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Constant Change
This is James Taylor with Theatre Talk.

Birmingham, Alabama was perhaps the most segregated city in America during the 1950's and 60's. In the year 1963 alone, hundreds of protesters were jailed, Dr. Martin Luther King was held in solitary confinement for three days, and four young girls were killed when the Ku Klux Klan bombed the Sixteenth Street Baptist Church.

One of the girls killed that day was 11 year-old Denise McNair--who happened to be a friend of a nine-year old resident of Birmingham named Condoleezza Rice. That Dr. Rice, who was born and raised in this cauldron of the civil rights movement, would grow up to be the future Secretary of State says a great deal about this country and the way in which things can change.

As if anticipating Rice's ascension to one of America's highest political positions, two Southern California theaters are currently presenting musical dramas about strong, black woman from the deep south.

The first of these, titled Constant Star, is a biographical work about the life of Ida B. Wells, a black woman who was a champion of women's suffrage and a cofounder of the NAACP.

Written and directed by Tazewell Thompson, Constant Star uses five actresses to portray Wells. This seems to have been done in an attempt to make the largely anecdotal work seem more dynamic; but in fact, all it does is blur the focus of the play.

Certainly, the contradictory elements of Ida B. Wells' personality are interesting to explore (like Rice, she also had a soft spot for Republicans as she was a vigorous supporter of Herbert Hoover's presidential campaign); but the fractured narrative does not play the parts of her character against each other--so ultimately, it seems like just a device so that the songs can be sung in five part harmony. The singing of classic spirituals is the best part of Constant Star, as the actresses all have good voices; but these moving hymns only serve to show how unpersuasive the dramatic text of the play is.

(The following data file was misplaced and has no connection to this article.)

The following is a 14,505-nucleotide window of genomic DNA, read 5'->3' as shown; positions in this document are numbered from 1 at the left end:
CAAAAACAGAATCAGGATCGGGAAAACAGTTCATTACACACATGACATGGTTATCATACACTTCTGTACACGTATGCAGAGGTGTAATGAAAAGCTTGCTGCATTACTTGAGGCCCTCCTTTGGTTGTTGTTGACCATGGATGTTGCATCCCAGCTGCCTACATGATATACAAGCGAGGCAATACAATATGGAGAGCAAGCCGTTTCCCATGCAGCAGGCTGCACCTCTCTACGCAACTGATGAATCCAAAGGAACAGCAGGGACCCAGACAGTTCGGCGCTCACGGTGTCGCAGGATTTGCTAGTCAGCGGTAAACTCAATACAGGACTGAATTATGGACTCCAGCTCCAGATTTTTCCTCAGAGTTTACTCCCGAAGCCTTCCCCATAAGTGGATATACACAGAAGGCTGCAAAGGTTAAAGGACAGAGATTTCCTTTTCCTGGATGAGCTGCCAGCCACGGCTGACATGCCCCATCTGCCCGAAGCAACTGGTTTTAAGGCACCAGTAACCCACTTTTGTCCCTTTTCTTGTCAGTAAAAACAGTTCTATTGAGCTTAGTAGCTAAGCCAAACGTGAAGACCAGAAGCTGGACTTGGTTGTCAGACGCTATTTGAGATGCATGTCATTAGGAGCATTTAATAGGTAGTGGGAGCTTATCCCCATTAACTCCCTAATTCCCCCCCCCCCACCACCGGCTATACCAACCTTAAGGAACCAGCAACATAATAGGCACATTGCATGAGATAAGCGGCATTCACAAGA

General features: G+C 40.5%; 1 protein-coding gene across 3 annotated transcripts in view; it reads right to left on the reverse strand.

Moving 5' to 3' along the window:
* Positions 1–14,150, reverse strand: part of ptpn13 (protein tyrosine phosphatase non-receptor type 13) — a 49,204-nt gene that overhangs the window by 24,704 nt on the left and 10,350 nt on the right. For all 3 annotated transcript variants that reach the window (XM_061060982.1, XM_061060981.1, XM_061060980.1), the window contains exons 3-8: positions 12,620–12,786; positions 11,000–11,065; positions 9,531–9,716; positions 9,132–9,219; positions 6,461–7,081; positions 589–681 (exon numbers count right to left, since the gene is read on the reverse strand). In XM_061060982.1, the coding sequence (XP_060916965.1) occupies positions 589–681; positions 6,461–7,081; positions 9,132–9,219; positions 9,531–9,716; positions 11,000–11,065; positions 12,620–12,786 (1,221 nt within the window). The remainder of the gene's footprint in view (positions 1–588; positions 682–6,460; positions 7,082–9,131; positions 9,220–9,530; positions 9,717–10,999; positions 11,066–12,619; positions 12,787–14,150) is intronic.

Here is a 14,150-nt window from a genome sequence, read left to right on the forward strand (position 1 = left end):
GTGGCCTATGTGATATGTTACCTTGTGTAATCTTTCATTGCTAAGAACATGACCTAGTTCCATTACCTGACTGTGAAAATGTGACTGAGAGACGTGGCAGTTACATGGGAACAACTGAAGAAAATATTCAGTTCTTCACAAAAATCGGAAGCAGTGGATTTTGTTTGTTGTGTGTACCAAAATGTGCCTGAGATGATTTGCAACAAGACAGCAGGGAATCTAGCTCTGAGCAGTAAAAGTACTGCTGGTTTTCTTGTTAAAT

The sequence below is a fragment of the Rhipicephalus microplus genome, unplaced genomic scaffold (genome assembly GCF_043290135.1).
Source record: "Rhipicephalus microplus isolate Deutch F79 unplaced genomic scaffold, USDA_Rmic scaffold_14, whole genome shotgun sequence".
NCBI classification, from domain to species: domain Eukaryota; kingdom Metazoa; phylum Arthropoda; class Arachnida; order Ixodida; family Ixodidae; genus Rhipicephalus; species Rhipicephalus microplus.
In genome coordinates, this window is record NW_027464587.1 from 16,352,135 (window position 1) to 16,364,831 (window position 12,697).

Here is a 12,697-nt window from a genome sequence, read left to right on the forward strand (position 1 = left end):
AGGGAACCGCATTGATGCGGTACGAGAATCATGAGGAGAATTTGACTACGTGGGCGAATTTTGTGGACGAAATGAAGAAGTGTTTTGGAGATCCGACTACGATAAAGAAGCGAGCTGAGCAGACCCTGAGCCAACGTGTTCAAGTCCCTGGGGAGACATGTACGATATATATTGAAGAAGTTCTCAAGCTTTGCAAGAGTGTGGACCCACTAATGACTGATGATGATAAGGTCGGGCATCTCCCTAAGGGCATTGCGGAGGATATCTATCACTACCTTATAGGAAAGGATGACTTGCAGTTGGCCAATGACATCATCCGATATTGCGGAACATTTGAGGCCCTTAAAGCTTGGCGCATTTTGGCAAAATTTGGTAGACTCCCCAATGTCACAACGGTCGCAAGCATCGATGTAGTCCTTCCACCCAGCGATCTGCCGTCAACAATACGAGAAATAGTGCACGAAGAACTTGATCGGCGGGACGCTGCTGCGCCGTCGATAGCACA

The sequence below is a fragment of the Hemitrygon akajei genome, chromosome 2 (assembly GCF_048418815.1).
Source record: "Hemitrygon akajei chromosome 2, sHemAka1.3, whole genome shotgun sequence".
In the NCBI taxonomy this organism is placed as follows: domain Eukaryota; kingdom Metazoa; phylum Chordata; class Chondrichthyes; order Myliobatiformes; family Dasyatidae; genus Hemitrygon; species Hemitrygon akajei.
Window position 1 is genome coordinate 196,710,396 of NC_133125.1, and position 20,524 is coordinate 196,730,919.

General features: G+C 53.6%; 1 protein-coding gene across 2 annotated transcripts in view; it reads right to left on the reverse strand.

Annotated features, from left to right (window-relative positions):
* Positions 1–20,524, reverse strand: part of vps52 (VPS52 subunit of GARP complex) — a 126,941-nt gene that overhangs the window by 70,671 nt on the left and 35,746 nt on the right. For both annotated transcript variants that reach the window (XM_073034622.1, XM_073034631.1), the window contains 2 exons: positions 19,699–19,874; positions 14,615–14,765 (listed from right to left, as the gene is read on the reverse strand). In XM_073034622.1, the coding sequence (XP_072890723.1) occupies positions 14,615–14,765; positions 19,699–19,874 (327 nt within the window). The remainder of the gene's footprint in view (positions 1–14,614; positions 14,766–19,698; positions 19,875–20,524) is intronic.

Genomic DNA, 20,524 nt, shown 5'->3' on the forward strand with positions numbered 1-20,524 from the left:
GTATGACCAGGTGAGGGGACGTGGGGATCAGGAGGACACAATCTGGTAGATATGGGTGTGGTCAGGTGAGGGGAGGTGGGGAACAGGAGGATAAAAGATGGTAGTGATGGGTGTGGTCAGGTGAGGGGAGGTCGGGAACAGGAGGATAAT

In contrast to Constant Star, the Tony-winning musical Caroline, or Change (currently running at the Ahmanson) features an engaging and often poetic libretto by playwright Tony Kushner, while the original music by Jeanine Tesori often fails to impress.

Caroline, or Change is set in Louisiana in the same year as the Birmingham events--but it focuses on the life of a fictional character: a strong, black housekeeper named Caroline. Caroline (played by Tonya Pinkins) is a single mother who spends her days washing clothes in a middle class, Jewish family's basement.

The central relationship of the show is between Caroline and the family's young boy, Noah. Noah is in awe of Caroline and he looks forward to coming home from school each day to hang out with her as she does battle with the musically anthropomorphic washer and dryer. But Noah has a bad habit of leaving loose change in his pockets, and their friendly relationship is challenged when his step mother tells Caroline she can keep any of the coins (or bills) that she finds in the wash.

This conflict is what propels the musical, but really Caroline, or Change is not a plot-driven show. Kushner's book and lyrics focus more on the inner conflicts of each character, which give the musical a refreshingly introspective feel. But it is this same quality that makes the work seem fragmented. Only once, during the excellent Act Two dinner scene, do the music and drama seem integrated in a way that makes you forget you're watching a sung-through musical. Despite its interesting elements, the parts don't always add up to a coherent and satisfying whole.

Caroline, or Changeis a complex, contradictory work--which can be frustrating at times for those wanting a nice, polished piece of musical theater. But really, a musical that tries to honestly deal with race in this country probably should be a bit confusing. At a time when a black woman from Birmingham is the star of a anti-affirmative action administration--how could it be otherwise?

Caroline, or Change runs through December 26th at the Ahmanson Theatre. Constant Star closes this Sunday at the Laguna Playhouse.

This is James Taylor with Theatre Talk for KCRW.

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